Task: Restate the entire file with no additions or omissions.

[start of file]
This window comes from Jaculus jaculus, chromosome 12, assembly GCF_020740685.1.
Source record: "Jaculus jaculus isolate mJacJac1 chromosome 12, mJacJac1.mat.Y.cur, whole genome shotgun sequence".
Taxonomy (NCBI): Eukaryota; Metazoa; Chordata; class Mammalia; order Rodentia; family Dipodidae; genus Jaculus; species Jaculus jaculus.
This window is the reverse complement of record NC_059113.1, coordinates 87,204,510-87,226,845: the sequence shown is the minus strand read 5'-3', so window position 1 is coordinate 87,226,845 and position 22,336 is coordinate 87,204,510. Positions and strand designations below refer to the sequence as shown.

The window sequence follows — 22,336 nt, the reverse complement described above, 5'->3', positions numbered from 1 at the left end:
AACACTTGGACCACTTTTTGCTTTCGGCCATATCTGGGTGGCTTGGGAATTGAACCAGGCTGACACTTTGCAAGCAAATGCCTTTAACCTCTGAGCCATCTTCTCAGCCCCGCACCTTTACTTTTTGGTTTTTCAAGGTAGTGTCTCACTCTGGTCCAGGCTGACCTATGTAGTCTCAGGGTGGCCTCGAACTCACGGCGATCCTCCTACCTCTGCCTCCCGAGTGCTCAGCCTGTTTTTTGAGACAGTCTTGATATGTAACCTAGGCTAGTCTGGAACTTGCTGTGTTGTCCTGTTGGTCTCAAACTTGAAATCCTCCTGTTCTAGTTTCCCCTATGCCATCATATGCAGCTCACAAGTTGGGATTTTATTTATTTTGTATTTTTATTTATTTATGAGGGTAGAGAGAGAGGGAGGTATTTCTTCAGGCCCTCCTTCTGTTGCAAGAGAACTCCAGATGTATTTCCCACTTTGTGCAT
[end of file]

This window comes from Jaculus jaculus, chromosome 12, assembly GCF_020740685.1.
Source record: "Jaculus jaculus isolate mJacJac1 chromosome 12, mJacJac1.mat.Y.cur, whole genome shotgun sequence".
Taxonomy (NCBI): Eukaryota; Metazoa; Chordata; class Mammalia; order Rodentia; family Dipodidae; genus Jaculus; species Jaculus jaculus.
This window is the reverse complement of record NC_059113.1, coordinates 87,204,510-87,226,845: the sequence shown is the minus strand read 5'-3', so window position 1 is coordinate 87,226,845 and position 22,336 is coordinate 87,204,510. Positions and strand designations below refer to the sequence as shown.

The window sequence follows — 22,336 nt, the reverse complement described above, 5'->3', positions numbered from 1 at the left end:
AACACTTGGACCACTTTTTGCTTTCGGCCATATCTGGGTGGCTTGGGAATTGAACCAGGCTGACACTTTGCAAGCAAATGCCTTTAACCTCTGAGCCATCTTCTCAGCCCCGCACCTTTACTTTTTGGTTTTTCAAGGTAGTGTCTCACTCTGGTCCAGGCTGACCTATGTAGTCTCAGGGTGGCCTCGAACTCACGGCGATCCTCCTACCTCTGCCTCCCGAGTGCTCAGCCTGTTTTTTGAGACAGTCTTGATATGTAACCTAGGCTAGTCTGGAACTTGCTGTGTTGTCCTGTTGGTCTCAAACTTGAAATCCTCCTGTTCTAGTTTCCCCTATGCCATCATATGCAGCTCACAAGTTGGGATTTTATTTATTTTGTATTTTTATTTATTTATGAGGGTAGAGAGAGAGGGAGGTATTTCTTCAGGCCCTCCTTCTGTTGCAAGAGAACTCCAGATGTATTTCCCACTTTGTGCAT